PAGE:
Nothing can make a stage performance more uncomfortable than a stinkin' drunk heckler out in the crowd yelling "FREE BIRD!" I've always threatened to learn "Free Bird" so I can play it for an hour and a half next time somebody does that.
Another commonly-used taunt - in Alaska anyway - is "Play somethin' good!" The best way for the performer to avoid this one and others like it is to keep the show going without giving hecklers enough of a pause in the action to think of something to say. But it is inevitable if you are performing on the bar circuit that you are going to run into some smart-asses, and it's usually one of your friends. If a good friend heckles you, there should be no compunction about slamming the offender's ego into the ground with a well-placed jab about their mother, intelligence or level of intoxication. I've got a Steve Martin album, complete with killer banjo picking, on which Steve replies to a heckler with "I remember my first beer."
An insult is generally considered to be the best way to deal with a heckler, although this can go wrong in a bar environment where you might find some huge frat boy rushing the stage yelling "NOBODY talks about my mother!" Microphone stands are a good defense against this eventuality, but not as good as cutting and running, which is what I do. I can run extremely fast when chased, and I know my way around town better than most people. Always have an exit strategy.
Has the heckler got you tongue-tied and flustered? Can't un-sheath the right words with which to cut down your opponent's unsolicited attack on your character? You better just count one off and start playin', preferably as loud as possible. Everybody knows music can both kill memories and evoke them, so tearing into a tune during an uncomfortable silence in a heckling situation is your last resort in the event of a brain fart on stage. If you have to do that, you've lost face and will have to work to get the crowd back.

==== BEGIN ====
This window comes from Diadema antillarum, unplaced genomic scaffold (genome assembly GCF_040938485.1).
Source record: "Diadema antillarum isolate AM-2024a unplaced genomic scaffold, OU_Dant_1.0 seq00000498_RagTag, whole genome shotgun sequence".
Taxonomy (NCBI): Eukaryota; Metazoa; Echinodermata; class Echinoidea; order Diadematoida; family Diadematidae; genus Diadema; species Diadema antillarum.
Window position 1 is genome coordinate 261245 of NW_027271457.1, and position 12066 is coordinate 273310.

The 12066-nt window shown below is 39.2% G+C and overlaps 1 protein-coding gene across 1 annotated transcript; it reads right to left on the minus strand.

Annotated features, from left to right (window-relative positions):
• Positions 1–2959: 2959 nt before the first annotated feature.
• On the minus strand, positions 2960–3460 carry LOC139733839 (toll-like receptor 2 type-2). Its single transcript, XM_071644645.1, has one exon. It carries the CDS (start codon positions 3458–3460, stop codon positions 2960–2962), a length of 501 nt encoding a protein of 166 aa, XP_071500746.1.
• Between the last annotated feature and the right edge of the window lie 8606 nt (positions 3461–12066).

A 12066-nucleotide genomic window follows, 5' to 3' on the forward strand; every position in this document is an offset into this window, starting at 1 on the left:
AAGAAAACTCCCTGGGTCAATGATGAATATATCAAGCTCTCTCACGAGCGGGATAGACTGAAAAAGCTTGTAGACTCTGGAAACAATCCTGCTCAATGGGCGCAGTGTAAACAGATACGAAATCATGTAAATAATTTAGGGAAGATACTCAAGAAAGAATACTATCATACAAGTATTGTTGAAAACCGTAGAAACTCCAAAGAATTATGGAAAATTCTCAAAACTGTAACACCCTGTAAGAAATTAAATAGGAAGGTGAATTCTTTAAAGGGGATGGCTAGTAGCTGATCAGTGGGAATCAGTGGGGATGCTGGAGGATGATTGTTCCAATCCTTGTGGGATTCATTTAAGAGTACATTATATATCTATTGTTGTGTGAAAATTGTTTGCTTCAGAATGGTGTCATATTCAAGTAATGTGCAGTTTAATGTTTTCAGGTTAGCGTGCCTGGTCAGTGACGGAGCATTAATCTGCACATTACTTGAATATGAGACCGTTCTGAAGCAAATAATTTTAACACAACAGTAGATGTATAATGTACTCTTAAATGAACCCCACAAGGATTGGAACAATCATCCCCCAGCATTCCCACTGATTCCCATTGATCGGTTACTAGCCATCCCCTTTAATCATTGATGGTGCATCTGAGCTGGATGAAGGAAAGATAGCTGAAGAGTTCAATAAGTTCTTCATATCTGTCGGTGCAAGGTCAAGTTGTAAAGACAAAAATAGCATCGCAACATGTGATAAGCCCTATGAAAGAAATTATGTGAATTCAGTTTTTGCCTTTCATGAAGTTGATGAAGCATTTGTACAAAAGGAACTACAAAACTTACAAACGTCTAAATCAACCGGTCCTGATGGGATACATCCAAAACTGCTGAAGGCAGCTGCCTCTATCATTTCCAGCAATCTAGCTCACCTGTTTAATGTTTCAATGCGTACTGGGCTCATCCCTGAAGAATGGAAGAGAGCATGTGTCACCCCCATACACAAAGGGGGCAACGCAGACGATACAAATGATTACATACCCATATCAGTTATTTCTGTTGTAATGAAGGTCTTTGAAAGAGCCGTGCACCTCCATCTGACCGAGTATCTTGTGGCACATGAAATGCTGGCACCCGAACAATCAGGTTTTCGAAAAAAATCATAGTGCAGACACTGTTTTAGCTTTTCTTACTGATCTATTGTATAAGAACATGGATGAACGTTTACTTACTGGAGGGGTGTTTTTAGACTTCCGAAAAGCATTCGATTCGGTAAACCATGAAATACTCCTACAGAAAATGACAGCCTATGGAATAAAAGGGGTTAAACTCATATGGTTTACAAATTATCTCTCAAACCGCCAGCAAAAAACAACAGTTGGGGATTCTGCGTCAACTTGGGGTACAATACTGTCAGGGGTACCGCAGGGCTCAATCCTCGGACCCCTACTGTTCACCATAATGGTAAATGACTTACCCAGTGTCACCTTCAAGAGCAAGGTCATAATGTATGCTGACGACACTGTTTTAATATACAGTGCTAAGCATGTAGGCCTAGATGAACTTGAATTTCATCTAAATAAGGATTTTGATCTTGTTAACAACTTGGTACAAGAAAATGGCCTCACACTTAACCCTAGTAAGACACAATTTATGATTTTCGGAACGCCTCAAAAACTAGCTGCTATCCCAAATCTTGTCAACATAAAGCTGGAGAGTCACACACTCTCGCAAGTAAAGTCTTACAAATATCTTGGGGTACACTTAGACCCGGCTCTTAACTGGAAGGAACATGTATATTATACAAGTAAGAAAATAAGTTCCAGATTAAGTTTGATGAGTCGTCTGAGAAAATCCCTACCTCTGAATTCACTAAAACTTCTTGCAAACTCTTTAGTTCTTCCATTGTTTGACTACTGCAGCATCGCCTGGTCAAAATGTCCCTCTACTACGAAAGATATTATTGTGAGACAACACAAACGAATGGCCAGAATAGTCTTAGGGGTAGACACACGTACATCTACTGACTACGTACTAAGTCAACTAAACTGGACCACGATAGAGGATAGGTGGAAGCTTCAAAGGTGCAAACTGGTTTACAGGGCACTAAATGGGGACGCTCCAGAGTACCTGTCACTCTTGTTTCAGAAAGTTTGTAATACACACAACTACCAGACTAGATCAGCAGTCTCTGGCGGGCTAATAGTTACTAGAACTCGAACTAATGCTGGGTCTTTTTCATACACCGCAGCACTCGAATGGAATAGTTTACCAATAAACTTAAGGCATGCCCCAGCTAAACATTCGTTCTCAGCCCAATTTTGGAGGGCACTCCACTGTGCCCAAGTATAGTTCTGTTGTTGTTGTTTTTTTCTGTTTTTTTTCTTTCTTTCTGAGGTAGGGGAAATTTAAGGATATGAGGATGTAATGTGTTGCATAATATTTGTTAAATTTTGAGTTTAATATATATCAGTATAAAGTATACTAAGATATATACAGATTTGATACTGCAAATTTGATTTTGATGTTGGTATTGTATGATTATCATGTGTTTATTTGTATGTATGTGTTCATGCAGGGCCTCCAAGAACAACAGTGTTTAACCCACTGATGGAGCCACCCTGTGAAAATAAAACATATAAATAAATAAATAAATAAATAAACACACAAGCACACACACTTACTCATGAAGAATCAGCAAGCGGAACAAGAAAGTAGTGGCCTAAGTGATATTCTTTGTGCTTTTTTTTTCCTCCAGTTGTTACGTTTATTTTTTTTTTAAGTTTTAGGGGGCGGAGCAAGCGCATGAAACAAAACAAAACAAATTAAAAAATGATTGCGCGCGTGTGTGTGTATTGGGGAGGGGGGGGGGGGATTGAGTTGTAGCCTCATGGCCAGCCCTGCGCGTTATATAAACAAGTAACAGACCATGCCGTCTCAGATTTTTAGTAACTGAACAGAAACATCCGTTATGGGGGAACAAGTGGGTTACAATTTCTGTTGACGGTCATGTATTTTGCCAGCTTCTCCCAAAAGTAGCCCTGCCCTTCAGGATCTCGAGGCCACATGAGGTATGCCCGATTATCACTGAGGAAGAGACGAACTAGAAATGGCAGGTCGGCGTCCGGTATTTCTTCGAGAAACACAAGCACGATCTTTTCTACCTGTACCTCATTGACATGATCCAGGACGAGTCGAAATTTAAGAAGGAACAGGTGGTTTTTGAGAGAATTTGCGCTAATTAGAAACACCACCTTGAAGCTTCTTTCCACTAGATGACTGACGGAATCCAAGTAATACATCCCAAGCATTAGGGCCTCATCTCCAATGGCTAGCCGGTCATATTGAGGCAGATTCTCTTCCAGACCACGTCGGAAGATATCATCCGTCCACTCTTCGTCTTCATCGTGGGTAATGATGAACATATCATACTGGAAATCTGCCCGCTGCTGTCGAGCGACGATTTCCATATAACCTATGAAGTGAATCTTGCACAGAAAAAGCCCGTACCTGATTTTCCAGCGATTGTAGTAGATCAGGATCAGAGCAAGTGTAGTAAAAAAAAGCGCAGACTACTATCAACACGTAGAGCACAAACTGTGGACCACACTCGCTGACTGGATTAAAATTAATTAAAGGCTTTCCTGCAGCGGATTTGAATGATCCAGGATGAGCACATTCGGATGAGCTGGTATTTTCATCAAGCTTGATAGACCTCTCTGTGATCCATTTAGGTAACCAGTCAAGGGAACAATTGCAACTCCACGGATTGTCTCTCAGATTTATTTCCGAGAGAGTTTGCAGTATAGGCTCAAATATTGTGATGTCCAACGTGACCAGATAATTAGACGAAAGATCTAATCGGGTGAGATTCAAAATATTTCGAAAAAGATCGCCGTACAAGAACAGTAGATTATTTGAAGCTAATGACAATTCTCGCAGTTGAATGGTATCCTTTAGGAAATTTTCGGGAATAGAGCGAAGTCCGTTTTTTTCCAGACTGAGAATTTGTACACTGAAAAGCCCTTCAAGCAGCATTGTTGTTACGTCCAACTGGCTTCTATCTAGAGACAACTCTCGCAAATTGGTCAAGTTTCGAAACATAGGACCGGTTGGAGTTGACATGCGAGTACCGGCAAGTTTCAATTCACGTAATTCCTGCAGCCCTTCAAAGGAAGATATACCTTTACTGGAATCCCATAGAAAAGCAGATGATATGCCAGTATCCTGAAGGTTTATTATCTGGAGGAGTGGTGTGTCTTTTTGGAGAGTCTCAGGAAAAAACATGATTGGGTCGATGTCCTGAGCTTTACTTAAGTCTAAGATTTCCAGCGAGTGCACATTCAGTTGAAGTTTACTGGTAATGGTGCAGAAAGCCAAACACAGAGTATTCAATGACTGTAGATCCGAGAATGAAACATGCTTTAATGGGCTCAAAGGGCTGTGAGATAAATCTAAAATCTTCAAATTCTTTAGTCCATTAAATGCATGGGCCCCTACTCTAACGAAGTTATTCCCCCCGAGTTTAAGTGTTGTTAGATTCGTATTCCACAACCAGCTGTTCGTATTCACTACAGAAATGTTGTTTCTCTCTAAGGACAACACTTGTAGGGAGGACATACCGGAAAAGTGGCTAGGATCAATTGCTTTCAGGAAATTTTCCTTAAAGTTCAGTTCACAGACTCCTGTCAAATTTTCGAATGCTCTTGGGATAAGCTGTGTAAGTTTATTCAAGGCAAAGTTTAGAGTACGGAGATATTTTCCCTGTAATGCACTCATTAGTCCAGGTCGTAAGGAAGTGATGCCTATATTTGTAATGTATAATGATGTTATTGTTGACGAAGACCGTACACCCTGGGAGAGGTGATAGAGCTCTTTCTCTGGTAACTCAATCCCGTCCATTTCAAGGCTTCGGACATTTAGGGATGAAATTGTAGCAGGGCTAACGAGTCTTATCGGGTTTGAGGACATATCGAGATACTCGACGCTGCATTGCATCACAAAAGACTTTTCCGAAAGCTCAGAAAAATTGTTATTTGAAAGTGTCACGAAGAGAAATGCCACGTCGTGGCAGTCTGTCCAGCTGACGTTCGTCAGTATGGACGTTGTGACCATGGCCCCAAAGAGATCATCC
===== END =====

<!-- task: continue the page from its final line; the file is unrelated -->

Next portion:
Even a well-meaning fan or friend can turn, unintentionally, into a heckler. For example, the fan may not realize that the song title they've been screaming for an hour is one we've already played .... twice! And not to discourage folks from getting drinks for the band, but buying them five shots of whiskey each per set is a dangerous thing to do, especially around bluegrass musicians. The well-meaning drink buyer can single-handedly derail a bluegrass band in about a half hour. Broken ball-end strings will litter the stage; if the stage is level, the banjo player will drool from both sides of his or her mouth; lyrics may become unintelligible; and blood will likely flow.
I hope not to discourage music fans and supporters from yelling out requests, "hell yeah's" and even deserved epithets. Most musicians playing the bar circuit aren't likely to be doing it for the money, because there really isn't any. They are playing live because they enjoy interacting with the listeners and dancers, and thrive on the feedback from the crowd. So don't hold back, but do hold back, just a little, maybe, if you have to, I guess.
Support live music!
Sean Tracey is a local cheap canned beer connoisseur with summer tour dates posted on www.myspace.com/seanetracey.
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